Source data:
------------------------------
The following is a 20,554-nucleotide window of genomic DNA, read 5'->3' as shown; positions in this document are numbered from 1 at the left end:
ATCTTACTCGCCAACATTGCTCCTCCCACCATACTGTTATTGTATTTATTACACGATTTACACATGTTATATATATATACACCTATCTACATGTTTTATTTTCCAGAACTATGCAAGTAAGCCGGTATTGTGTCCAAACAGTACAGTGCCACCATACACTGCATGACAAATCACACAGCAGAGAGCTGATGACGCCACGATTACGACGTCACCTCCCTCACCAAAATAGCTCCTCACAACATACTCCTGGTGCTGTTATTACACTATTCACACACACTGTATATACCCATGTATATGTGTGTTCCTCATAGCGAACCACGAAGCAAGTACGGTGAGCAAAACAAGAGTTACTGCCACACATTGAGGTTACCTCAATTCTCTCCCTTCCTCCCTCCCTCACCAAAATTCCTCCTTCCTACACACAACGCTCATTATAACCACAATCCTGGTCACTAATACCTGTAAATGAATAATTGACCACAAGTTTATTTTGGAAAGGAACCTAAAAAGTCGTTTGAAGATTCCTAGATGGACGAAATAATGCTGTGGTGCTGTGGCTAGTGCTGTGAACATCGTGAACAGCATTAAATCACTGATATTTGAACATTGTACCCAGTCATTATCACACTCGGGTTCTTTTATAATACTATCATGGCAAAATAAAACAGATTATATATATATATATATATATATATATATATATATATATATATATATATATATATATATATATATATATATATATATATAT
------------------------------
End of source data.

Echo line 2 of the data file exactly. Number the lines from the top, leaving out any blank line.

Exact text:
ATCTTACTCGCCAACATTGCTCCTCCCACCATACTGTTATTGTATTTATTACACGATTTACACATGTTATATATATATACACCTATCTACATGTTTTATTTTCCAGAACTATGCAAGTAAGCCGGTATTGTGTCCAAACAGTACAGTGCCACCATACACTGCATGACAAATCACACAGCAGAGAGCTGATGACGCCACGATTACGACGTCACCTCCCTCACCAAAATAGCTCCTCACAACATACTCCTGGTGCTGTTATTACACTATTCACACACACTGTATATACCCATGTATATGTGTGTTCCTCATAGCGAACCACGAAGCAAGTACGGTGAGCAAAACAAGAGTTACTGCCACACATTGAGGTTACCTCAATTCTCTCCCTTCCTCCCTCCCTCACCAAAATTCCTCCTTCCTACACACAACGCTCATTATAACCACAATCCTGGTCACTAATACCTGTAAATGAATAATTGACCACAAGTTTATTTTGGAAAGGAACCTAAAAAGTCGTTTGAAGATTCCTAGATGGACGAAATAATGCTGTGGTGCTGTGGCTAGTGCTGTGAACATCGTGAACAGCATTAAATCACTGATATTTGAACATTGTACCCAGTCATTATCACACTCGGGTTCTTTTATAATACTATCATGGCAAAATAAAACAGATTATATATATATATATATATATATATATATATATATATATATATATATATATATATATATATATATATATATATATATATAT